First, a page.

How I Knit – Right-Handed Continental?

I am incurably right-handed when it comes to knitting. I learned how to knit by throwing the yarn over the needle with my right hand, and that’s what I did for years. Mum learned continental at some point, and raved about how fast it was, especially when it came to switching between knitting and purling, so she tried to teach me. I learned to do the knit stitch okay with my left hand, which I use in fair isle. But when it came to the purl stitch, I just couldn’t do it comfortably. And it certainly saved me no time switching. So I stuck with throwing.

Then, one day, I got a commission to make leg warmers. You might remember them from a couple years back. They were cute, and simple – 15″ of 2×2 ribbing. In a large tube. And the lady has two legs. It was enough to make me want to eat the things, it was going so slowly with my technique. Then about halfway down the first leg, I noticed that my fingers figured out something different. And it was a lot faster. After some experimenting and acclimatizing myself to this new technique, I love it, and I think it’s at least as fast as continental, especially when it comes to switching between knit and purl.

Now, I usually do photo tutorials, because I think they are fun, and I find knitting videos exceptionally long and awkward. But there was just no way to show you this effectively using just pictures; it’s too specific. I tried to keep this one short, but there was nothing I could do about the awkwardness. I also apologize for the blurriness; my camera is old and cruddy and can’t focus that close. But I think you get the idea. Go go gadget embedding!

It has a lot in common with pit knitting in that the right hand does the same motion for knitting and purling, a down-up, sewing-machine-like motion. But it’s done with just the fingers instead of the whole hand. I’m sure I’m not the first person to come up with this technique, but I’ve never seen anyone else do it, and I don’t think it’s technically throwing. Its not really picking either, so I can’t call it continental. So call it what you want.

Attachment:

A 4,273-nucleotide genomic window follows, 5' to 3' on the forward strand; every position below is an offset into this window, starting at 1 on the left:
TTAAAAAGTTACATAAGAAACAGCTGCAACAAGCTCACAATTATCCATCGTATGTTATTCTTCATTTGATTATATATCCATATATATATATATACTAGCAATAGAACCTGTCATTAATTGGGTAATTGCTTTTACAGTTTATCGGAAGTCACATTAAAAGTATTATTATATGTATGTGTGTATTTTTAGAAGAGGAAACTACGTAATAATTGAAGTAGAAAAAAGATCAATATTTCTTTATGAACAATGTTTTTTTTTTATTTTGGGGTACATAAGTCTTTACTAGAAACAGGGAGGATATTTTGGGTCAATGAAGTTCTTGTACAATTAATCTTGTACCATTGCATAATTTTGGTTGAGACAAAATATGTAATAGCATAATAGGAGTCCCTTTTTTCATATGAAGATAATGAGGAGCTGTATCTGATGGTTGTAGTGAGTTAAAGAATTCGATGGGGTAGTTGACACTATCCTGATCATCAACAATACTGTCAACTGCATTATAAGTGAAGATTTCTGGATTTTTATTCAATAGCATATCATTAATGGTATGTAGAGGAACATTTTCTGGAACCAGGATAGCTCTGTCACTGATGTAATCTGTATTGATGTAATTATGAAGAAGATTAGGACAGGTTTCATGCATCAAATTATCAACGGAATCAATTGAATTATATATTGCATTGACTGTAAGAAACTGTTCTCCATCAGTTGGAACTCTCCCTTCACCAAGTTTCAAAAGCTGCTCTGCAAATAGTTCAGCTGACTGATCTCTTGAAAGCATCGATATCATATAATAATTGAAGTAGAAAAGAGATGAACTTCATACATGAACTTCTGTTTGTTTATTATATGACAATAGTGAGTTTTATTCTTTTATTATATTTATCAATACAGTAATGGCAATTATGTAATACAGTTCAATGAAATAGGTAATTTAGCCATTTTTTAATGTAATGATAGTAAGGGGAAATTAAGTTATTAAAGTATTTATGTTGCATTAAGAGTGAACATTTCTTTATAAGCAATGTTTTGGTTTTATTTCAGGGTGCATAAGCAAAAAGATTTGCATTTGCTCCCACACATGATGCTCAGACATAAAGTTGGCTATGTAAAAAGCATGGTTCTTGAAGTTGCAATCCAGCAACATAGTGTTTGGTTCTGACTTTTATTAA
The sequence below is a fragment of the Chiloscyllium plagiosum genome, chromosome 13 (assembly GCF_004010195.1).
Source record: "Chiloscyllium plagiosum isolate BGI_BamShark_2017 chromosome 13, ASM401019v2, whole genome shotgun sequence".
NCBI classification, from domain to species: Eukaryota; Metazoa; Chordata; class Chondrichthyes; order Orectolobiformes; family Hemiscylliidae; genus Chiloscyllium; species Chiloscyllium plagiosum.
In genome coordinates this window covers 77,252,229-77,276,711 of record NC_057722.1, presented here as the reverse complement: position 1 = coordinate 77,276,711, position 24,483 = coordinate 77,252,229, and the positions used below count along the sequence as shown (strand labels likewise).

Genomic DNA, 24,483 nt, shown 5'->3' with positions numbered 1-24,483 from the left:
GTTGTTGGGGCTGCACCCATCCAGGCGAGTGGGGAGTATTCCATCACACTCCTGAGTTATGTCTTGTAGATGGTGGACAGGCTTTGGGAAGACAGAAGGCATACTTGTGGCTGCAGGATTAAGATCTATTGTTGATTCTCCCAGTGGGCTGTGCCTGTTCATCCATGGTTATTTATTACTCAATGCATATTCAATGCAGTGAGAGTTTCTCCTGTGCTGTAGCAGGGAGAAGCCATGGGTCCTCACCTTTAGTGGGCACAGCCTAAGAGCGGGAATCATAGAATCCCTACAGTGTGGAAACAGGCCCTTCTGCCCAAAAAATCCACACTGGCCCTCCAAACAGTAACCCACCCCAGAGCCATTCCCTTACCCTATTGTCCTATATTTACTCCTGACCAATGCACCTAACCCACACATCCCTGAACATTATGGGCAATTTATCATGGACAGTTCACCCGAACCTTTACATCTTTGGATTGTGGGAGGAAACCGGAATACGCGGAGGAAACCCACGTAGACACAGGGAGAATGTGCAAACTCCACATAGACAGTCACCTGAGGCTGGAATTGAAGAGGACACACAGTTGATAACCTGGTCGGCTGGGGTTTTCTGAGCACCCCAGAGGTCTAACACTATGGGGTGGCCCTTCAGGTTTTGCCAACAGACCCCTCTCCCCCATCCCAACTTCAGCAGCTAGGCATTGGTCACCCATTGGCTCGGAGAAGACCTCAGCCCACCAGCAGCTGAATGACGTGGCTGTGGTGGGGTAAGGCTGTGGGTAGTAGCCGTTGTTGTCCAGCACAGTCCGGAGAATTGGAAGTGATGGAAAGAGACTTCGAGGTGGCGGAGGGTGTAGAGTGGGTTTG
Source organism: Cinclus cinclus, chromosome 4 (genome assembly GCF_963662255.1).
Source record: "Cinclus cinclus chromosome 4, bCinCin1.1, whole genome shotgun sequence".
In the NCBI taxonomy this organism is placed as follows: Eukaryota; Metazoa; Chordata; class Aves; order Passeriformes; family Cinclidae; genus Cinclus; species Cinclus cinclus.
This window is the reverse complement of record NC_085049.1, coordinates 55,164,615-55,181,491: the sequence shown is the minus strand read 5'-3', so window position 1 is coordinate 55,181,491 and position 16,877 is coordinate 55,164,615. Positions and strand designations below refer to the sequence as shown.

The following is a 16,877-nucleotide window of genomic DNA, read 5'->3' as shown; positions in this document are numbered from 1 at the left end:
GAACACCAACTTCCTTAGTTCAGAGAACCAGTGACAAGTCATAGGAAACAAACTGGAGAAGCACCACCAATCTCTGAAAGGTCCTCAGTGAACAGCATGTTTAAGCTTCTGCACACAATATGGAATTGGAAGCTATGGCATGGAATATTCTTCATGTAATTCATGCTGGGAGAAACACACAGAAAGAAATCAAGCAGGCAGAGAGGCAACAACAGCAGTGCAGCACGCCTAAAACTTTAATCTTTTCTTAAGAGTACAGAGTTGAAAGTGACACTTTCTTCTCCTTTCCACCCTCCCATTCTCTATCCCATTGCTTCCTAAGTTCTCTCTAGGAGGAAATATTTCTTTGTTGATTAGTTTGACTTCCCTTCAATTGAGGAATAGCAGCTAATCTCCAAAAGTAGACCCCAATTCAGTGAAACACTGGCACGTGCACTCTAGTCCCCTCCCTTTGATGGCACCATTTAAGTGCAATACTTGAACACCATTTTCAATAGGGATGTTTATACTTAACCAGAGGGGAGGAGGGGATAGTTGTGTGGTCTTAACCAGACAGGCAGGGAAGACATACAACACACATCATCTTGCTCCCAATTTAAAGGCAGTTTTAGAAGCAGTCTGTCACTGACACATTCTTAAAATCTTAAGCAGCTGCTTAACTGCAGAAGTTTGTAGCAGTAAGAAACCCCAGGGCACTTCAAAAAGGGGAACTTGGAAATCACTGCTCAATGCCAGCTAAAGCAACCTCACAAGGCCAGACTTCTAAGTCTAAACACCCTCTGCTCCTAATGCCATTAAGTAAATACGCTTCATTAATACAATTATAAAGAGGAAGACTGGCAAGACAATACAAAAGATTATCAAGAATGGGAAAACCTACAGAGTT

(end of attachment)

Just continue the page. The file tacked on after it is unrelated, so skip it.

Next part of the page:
Tomorrow – using this technique with both hands at the same time to do speedy two-handed fair isle knitting.

12 thoughts on “How I Knit – Right-Handed Continental?

  1. woo, cool. I may have to start knitting again after all…I mean I have the jinzu master herself in range!! Grasshopper could really learn something!!


  2. I learned the continental method of knitting after many years of “throwing.” It is definitely faster, but I’ve always hated purling in the continental method. I’ve watched several tutorials with a “better” way to purl but couldn’t get the hang of any of them – or couldn’t see any improvement. I will definitely try this. Thanks, Rebecca.


  3. Thanks for this video! I knit sort of like this, but not quite. I can’t wait to try this. This should help get me faster. I think I started adapting it after watching a Stephanie Pearl McPhee video.


  4. Thanks for the comments; so glad someone has found it helpful already! Alane, was it that pit-knitting video? I love that! I use it as much as I can, but I almost never knit anything flat anymore to use long straights.


  5. Thank you for this video. I have been watching it over and over and trying to mimic the motion. I do have a question. Do you have the yarn (coming off the ball) wrapped around your pinkie, or is it just left dangling? I am having a hard time getting the right tension on the yarn. I have found right amount of tension is crucial. Thank you.


  6. Watched the video many times on my smartphone and am now trying and liking it. Many thanks. I would love to see a video of separate rows of knitting and purling done slowly for one whole row then at your usual speed for another.The way you use your left fingers is different for me. I learn by watching. Again, thanks. I have arthritis.u


  7. Is there any way you can go even slower in the video while explaining the technique?

    I can not tell when you are bringing the yarn forward over the needle when knitting verses behind.

    Than you


  8. Like Penny, above, I cannot see how the working yarn is held near the pinkie. I understand the economy of motion and only moving the first two fingers but how do you get the tension in the first place?


Leave a Reply

Fill in your details below or click an icon to log in: Logo

You are commenting using your account. Log Out /  Change )

Twitter picture

You are commenting using your Twitter account. Log Out /  Change )

Facebook photo

You are commenting using your Facebook account. Log Out /  Change )

Connecting to %s